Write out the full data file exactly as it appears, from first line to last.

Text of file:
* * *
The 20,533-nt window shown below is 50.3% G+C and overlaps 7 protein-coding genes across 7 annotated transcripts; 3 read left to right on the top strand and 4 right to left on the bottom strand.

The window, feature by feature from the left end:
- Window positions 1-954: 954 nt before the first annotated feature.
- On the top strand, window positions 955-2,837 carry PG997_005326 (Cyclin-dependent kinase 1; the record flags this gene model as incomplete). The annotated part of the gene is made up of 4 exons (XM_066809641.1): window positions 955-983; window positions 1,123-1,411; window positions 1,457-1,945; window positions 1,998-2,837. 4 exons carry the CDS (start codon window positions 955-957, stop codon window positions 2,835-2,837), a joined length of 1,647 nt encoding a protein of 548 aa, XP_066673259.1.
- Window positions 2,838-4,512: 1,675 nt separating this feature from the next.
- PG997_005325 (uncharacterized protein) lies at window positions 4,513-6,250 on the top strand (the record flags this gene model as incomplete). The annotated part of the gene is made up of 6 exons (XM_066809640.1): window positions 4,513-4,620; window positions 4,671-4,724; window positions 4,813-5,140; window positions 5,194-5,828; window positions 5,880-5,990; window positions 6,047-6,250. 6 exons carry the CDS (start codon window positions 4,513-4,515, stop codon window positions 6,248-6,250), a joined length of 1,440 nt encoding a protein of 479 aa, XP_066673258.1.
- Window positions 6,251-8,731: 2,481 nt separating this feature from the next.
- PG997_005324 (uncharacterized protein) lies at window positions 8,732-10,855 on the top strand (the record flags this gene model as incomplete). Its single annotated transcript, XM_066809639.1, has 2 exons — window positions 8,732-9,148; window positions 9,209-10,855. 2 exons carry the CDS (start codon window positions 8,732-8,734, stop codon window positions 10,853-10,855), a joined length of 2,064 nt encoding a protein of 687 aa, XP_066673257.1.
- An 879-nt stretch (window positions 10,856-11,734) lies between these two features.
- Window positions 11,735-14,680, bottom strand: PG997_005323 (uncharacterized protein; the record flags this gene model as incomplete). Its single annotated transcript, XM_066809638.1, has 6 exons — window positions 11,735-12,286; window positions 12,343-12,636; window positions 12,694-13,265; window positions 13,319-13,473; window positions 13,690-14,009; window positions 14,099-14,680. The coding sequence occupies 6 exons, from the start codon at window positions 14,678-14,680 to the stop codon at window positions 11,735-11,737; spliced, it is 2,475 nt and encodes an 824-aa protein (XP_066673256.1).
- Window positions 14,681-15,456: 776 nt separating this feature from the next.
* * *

The 20,533-nt window shown below is 50.3% G+C and overlaps 7 protein-coding genes across 7 annotated transcripts; 3 read left to right on the top strand and 4 right to left on the bottom strand.

The window, feature by feature from the left end:
- Window positions 1-954: 954 nt before the first annotated feature.
- On the top strand, window positions 955-2,837 carry PG997_005326 (Cyclin-dependent kinase 1; the record flags this gene model as incomplete). The annotated part of the gene is made up of 4 exons (XM_066809641.1): window positions 955-983; window positions 1,123-1,411; window positions 1,457-1,945; window positions 1,998-2,837. 4 exons carry the CDS (start codon window positions 955-957, stop codon window positions 2,835-2,837), a joined length of 1,647 nt encoding a protein of 548 aa, XP_066673259.1.
- Window positions 2,838-4,512: 1,675 nt separating this feature from the next.
- PG997_005325 (uncharacterized protein) lies at window positions 4,513-6,250 on the top strand (the record flags this gene model as incomplete). The annotated part of the gene is made up of 6 exons (XM_066809640.1): window positions 4,513-4,620; window positions 4,671-4,724; window positions 4,813-5,140; window positions 5,194-5,828; window positions 5,880-5,990; window positions 6,047-6,250. 6 exons carry the CDS (start codon window positions 4,513-4,515, stop codon window positions 6,248-6,250), a joined length of 1,440 nt encoding a protein of 479 aa, XP_066673258.1.
- Window positions 6,251-8,731: 2,481 nt separating this feature from the next.
- PG997_005324 (uncharacterized protein) lies at window positions 8,732-10,855 on the top strand (the record flags this gene model as incomplete). Its single annotated transcript, XM_066809639.1, has 2 exons — window positions 8,732-9,148; window positions 9,209-10,855. 2 exons carry the CDS (start codon window positions 8,732-8,734, stop codon window positions 10,853-10,855), a joined length of 2,064 nt encoding a protein of 687 aa, XP_066673257.1.
- An 879-nt stretch (window positions 10,856-11,734) lies between these two features.
- Window positions 11,735-14,680, bottom strand: PG997_005323 (uncharacterized protein; the record flags this gene model as incomplete). Its single annotated transcript, XM_066809638.1, has 6 exons — window positions 11,735-12,286; window positions 12,343-12,636; window positions 12,694-13,265; window positions 13,319-13,473; window positions 13,690-14,009; window positions 14,099-14,680. The coding sequence occupies 6 exons, from the start codon at window positions 14,678-14,680 to the stop codon at window positions 11,735-11,737; spliced, it is 2,475 nt and encodes an 824-aa protein (XP_066673256.1).
- Window positions 14,681-15,456: 776 nt separating this feature from the next.